(c)(1) As part of its financial eligibility policies, every recipient shall establish annual income ceilings for individuals and households, which may not exceed one hundred and twenty five percent (125%) of the current official Federal Poverty Guidelines amounts. The Corporation shall annually calculate 125% of the Federal Poverty Guidelines amounts and publish such calculations in the Federal Register as a revision to Appendix A to this part.

(2) As part of its financial eligibility policies, a recipient may adopt authorized exceptions to its annual income ceilings consistent with § 1611.5.

(d)(1) As part of its financial eligibility policies, every recipient shall establish reasonable asset ceilings for individuals and households. In establishing asset ceilings, the recipient may exclude consideration of a household's principal residence, vehicles required for work, assets used in producing income, and other assets which are exempt from attachment under State or Federal law.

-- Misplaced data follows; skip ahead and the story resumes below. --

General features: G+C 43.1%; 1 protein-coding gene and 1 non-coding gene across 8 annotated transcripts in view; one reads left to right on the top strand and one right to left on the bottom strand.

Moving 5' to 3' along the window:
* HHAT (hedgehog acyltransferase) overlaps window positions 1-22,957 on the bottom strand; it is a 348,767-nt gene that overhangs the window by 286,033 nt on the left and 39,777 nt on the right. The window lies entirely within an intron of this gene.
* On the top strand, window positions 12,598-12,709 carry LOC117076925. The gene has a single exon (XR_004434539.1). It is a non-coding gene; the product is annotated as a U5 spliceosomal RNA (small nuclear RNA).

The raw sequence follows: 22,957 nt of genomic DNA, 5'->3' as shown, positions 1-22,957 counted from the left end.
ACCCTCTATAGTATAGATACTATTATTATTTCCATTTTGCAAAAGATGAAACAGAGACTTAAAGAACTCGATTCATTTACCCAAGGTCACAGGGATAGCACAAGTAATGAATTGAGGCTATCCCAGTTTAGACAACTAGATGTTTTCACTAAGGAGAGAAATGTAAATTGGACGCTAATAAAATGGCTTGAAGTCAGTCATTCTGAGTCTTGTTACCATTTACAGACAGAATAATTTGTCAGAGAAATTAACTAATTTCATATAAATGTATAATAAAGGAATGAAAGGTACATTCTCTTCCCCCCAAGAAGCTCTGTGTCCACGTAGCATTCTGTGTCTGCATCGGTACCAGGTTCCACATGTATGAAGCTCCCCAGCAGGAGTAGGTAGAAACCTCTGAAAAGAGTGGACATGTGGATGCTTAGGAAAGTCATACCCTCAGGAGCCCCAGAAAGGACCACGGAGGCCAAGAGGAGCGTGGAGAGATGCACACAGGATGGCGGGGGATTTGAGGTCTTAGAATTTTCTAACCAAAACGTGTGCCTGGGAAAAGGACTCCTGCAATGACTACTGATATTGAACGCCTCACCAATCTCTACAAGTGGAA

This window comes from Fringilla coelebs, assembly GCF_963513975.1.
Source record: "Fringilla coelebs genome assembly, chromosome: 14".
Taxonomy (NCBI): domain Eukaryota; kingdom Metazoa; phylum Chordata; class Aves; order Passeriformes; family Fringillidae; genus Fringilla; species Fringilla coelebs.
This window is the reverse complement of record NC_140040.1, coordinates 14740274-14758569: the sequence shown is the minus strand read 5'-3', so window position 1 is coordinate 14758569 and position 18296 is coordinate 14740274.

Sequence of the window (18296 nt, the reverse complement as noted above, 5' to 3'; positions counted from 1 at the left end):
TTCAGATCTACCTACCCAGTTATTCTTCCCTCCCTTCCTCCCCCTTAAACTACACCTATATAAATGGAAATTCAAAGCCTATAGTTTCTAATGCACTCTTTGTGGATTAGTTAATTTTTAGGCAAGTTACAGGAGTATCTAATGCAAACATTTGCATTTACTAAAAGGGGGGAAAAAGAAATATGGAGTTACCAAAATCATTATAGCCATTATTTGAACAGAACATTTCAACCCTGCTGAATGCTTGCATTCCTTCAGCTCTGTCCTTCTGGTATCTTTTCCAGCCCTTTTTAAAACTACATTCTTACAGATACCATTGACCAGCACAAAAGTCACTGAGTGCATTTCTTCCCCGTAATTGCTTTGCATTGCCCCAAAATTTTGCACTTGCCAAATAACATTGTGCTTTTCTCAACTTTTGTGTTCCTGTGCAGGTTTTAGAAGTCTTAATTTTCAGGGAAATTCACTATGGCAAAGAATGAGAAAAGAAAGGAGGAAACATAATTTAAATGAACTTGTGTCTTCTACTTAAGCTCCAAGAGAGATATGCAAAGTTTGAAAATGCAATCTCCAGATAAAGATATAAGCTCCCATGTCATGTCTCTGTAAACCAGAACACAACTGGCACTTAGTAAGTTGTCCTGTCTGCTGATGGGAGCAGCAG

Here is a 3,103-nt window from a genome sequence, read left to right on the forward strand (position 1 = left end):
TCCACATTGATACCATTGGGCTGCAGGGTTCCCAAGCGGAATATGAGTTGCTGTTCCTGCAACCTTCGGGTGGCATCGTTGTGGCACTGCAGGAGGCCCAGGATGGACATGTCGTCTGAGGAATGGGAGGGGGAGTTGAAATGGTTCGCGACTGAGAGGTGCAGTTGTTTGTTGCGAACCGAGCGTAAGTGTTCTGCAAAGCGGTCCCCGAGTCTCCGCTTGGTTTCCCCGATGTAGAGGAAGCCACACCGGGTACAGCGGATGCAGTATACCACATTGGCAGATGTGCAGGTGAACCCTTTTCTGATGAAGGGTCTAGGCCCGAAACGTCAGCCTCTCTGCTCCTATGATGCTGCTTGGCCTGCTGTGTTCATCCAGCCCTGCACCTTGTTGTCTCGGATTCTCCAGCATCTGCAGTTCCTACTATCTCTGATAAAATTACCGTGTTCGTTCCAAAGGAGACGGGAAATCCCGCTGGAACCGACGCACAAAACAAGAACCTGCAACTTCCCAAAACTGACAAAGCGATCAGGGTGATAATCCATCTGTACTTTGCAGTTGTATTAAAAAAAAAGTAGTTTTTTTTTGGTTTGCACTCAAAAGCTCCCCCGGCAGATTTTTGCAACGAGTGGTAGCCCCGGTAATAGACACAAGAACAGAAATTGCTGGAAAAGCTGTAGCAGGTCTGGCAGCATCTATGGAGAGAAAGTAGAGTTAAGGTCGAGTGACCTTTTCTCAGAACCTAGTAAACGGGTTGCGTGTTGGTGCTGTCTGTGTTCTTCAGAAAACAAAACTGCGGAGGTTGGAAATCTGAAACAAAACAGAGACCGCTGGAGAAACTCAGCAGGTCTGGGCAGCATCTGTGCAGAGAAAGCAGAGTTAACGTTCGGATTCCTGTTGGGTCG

(2) The recipient's policies may provide authority for waiver of its asset ceilings for specific applicants under unusual circumstances and when approved by the recipient's Executive Director, or his/her designee. When the asset ceiling is waived, the recipient shall record the reasons for such waiver and shall keep such records as are necessary to inform the Corporation of the reasons for such waiver.

(e) Notwithstanding any other provision of this Part or the recipient's financial eligibility policies, as part of its financial eligibility policies, every recipient shall specify that in assessing the income or assets of an individual applicant who is a victim of domestic violence, the recipient shall consider only the assets and income of the individual applicant and shall not include any assets jointly held with the perpetrator of the domestic violence.